I can't remember what he said. I don't think he punished me, except that he gave me a B for a final grade after all the A work I'd done.

After class, I walked over to the psychology department and met with the department chair. I told him what happened in class - well, some of it. I told him about the zombies' reaction. And I told him I was dropping the major.

Friday, March 16, 2012

I am an advertisement for myself

Every spring I teach a course I designed, called, unwieldly enough, Human Interests and the Power of Information. It is half philosophy of technology, half post-structuralist critique of contemporary media and techno-science, and half political and sociological investigation of everyday life in the siliconized world.

Every spring when I teach it, I have a different emphasis. This year I thought I was going more in the direction of the techno-science and knowledge discourses business, but after reading Baudrillard yesterday to prep for class today, I just had to write some stuff about it. This is part one.

In Simulacra and Simulation, Jean Baudrillard makes several pronouncements about media, the most provocative of which may be that media implode meaning and the social, and simulate sociality through the constitution of the masses. That is, instead of a social life characterized by exchange, mediated lives take place among an amorphous mass culture. I believe Baudrillard takes many cues from Marshall McLuhan throughout this phase of his work, and this particular claim can be illuminated in reference to McLuhan’s view that advertising homogenizes society (in pursuit of the goal of coordinating and maximizing consumption). A homogenized society is, for Baudrillard, not a society at all, but “the masses,” and the consumption he claims the masses do is not prompted by advertising, it is the consumption of advertising itself.

This latter is obviously true: the “brand benefit” of most consumer products, especially of mass quality, is the brand image itself. It’s what makes Levi’s Levi’s, an iPhone an iPhone. (Apple is the most valuable corporation in the world, and one of the most highly groomed, protected, and prized brands.) How this destroys meaning and the social is less clear, at least at first.

On one level, Baudrillard could be saying something like this. Since what we consume is the advertising, what we spend our social lives on is the exchange of signs “branded” by advertising. Social life among “the masses” as constituted by media, is characterized by an exchange of asyntactic messages, signs that have been branded, and the sameness of all those messages means that they cannot mean anything. None of us has anything to say, except for what our branded, consuming existences provide for us to say, which is to say, the endless repetition of media messages.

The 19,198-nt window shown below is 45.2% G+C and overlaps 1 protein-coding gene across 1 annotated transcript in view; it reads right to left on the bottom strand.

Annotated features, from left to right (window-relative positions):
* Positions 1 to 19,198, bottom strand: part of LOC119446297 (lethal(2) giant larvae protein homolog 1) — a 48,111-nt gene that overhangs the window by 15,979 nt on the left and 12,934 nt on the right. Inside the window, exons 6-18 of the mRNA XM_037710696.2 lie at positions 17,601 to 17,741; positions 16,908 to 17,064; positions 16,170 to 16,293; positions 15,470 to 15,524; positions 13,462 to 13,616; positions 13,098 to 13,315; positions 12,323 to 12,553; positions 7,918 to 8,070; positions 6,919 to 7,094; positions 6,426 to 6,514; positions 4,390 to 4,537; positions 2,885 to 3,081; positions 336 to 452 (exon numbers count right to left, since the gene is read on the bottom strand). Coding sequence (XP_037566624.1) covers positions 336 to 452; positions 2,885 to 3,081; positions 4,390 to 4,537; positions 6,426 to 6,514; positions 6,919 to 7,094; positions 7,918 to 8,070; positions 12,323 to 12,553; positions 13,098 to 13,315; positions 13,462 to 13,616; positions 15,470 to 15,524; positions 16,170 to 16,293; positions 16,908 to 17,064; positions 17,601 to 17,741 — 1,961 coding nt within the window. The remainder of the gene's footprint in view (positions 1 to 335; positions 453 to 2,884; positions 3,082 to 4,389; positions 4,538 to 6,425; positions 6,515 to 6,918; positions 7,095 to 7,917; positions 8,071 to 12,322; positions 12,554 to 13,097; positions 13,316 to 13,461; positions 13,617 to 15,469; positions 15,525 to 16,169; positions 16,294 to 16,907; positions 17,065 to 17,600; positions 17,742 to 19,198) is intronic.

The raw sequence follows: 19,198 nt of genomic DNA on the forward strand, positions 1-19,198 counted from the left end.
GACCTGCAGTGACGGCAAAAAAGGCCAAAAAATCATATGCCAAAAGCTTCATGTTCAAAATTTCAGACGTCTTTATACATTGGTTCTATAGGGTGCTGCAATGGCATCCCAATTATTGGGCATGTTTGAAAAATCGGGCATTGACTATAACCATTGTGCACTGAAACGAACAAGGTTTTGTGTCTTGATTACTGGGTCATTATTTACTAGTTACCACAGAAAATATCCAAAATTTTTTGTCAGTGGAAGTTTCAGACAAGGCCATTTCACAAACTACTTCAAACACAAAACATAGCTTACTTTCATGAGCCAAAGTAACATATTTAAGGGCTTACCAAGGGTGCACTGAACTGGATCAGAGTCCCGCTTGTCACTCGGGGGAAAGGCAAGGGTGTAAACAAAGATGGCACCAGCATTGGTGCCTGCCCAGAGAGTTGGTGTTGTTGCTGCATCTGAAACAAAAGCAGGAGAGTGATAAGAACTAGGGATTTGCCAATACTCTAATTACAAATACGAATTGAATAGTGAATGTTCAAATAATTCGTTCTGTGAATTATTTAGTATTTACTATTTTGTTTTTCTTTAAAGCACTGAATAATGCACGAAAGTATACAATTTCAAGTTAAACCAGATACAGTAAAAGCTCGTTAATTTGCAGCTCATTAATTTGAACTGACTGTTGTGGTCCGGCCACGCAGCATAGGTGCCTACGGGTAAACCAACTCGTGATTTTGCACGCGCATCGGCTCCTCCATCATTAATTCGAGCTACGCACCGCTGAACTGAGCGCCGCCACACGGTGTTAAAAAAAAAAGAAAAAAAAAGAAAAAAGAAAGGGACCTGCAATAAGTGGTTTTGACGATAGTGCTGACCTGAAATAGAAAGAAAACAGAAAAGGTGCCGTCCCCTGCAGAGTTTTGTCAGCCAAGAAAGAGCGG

Meanwhile, and borrowing a bit from McLuhan again, as well as the history of audience research going back to Lazarsfeld in the 1920s, the brand images and advertisements themselves are adjusted for maximum impact through market research, focus groups, and so forth. There’s a continuous feedback loop from the advertiser to the target of the ads and back to the advertiser.

If one were to look at this without considering the human activity of exchanging signs, where we would be the conduits through which the signs are exchanged, rather than living creatures with the capacity to communicate (an assumption that fits rather well with Baudrillard’s notion of the destruction of meaning and sociality), then the exchange of signs takes place as follows:


This suggests that we could characterize the activities of each node in the system of linguistic exchange formed by this circuitry as follows:


Meaning - linguistic, narrative meaning - is swallowed up by the ultimate form of media, the form of advertising, which is ubiquitous. Every term in the lexicon has been unhinged from any sort of referential or representational meaning by the reshuffling of the signifier deck by advertising. We can't speak of anything - love, art, truth, iced tea, war - without speaking in the terms of advertising.

Practically everyone who reads Baudrillard claims he's being hyperbolic on these points. I'm not so sure. If language is the foundation of meaning, and if language is irrevocably and always already altered by advertising, then the basic concept we each have of love, art, etc., and the basic ways we utter love, art, etc., are in advertising language. (It's important to keep in mind Baudrillard's insistence that it's the form of advertising, not what we take to be advertising, that matters.) Advertising speaks to us about who we are (constituted consumers), and gives us the terms to address one another as who we are (constituted consumers).